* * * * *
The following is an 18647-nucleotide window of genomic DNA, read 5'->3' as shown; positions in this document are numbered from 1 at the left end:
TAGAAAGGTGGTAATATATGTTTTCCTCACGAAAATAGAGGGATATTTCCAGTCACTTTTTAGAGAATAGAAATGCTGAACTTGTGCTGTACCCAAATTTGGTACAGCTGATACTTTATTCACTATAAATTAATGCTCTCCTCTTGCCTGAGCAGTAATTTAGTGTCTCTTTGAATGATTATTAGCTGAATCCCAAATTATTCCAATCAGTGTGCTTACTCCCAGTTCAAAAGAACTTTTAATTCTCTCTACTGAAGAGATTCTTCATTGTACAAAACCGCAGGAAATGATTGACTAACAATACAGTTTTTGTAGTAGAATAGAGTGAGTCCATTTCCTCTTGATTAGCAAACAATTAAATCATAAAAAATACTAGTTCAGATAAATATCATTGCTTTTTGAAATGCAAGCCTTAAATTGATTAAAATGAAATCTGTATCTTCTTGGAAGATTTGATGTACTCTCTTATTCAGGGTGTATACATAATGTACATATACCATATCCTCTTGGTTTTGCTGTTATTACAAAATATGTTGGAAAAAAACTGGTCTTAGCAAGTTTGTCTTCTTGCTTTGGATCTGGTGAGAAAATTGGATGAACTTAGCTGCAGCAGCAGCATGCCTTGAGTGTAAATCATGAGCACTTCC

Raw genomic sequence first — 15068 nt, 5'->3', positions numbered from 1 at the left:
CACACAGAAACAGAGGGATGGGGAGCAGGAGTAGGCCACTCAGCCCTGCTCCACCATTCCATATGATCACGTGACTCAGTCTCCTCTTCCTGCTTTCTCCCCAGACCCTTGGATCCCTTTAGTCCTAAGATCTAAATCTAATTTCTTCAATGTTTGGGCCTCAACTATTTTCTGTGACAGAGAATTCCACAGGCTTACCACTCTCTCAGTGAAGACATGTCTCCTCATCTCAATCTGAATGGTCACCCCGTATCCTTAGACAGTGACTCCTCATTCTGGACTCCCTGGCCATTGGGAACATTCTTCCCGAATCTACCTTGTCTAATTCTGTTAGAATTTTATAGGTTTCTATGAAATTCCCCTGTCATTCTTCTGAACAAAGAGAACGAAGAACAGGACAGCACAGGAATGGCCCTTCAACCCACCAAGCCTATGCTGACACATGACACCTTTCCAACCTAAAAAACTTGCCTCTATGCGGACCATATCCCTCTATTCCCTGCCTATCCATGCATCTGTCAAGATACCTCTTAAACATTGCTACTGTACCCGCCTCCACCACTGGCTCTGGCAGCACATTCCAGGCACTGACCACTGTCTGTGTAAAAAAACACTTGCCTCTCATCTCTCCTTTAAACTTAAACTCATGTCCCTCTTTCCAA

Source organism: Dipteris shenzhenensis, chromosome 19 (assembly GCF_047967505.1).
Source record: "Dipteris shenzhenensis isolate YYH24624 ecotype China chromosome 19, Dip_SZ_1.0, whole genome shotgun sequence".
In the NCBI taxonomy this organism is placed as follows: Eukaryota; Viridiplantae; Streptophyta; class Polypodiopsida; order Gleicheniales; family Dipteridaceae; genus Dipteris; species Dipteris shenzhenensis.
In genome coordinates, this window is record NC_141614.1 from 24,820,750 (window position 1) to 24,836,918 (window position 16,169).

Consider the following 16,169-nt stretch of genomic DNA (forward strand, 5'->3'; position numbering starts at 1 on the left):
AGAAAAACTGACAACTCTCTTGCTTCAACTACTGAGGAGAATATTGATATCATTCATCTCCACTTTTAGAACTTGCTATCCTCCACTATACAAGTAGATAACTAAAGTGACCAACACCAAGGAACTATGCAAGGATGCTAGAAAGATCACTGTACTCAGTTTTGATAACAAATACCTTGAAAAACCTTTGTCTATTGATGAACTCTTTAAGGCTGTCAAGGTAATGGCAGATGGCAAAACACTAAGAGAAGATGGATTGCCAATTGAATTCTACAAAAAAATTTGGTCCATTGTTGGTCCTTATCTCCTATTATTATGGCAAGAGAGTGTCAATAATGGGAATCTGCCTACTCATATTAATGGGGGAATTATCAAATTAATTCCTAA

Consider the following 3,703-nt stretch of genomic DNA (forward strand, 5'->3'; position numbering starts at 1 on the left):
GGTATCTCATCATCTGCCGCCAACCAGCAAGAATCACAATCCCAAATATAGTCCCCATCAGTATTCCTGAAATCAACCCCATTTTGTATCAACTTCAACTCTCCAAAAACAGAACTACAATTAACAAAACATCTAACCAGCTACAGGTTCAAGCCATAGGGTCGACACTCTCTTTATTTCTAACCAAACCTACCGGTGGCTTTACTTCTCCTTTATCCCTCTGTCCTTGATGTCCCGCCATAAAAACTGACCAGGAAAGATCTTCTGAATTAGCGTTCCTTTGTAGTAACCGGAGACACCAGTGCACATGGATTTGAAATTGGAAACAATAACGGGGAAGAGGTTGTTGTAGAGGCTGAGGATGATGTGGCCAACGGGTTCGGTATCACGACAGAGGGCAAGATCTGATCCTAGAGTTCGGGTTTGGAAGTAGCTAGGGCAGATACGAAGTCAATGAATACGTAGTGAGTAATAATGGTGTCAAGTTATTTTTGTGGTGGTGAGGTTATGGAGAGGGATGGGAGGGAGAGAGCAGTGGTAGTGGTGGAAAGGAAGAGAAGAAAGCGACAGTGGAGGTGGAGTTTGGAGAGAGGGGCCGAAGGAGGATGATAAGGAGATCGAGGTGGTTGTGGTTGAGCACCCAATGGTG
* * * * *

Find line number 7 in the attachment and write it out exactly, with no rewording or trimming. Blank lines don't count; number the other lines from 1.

In the NCBI taxonomy this organism is placed as follows: Eukaryota; Viridiplantae; Streptophyta; class Polypodiopsida; order Gleicheniales; family Dipteridaceae; genus Dipteris; species Dipteris shenzhenensis.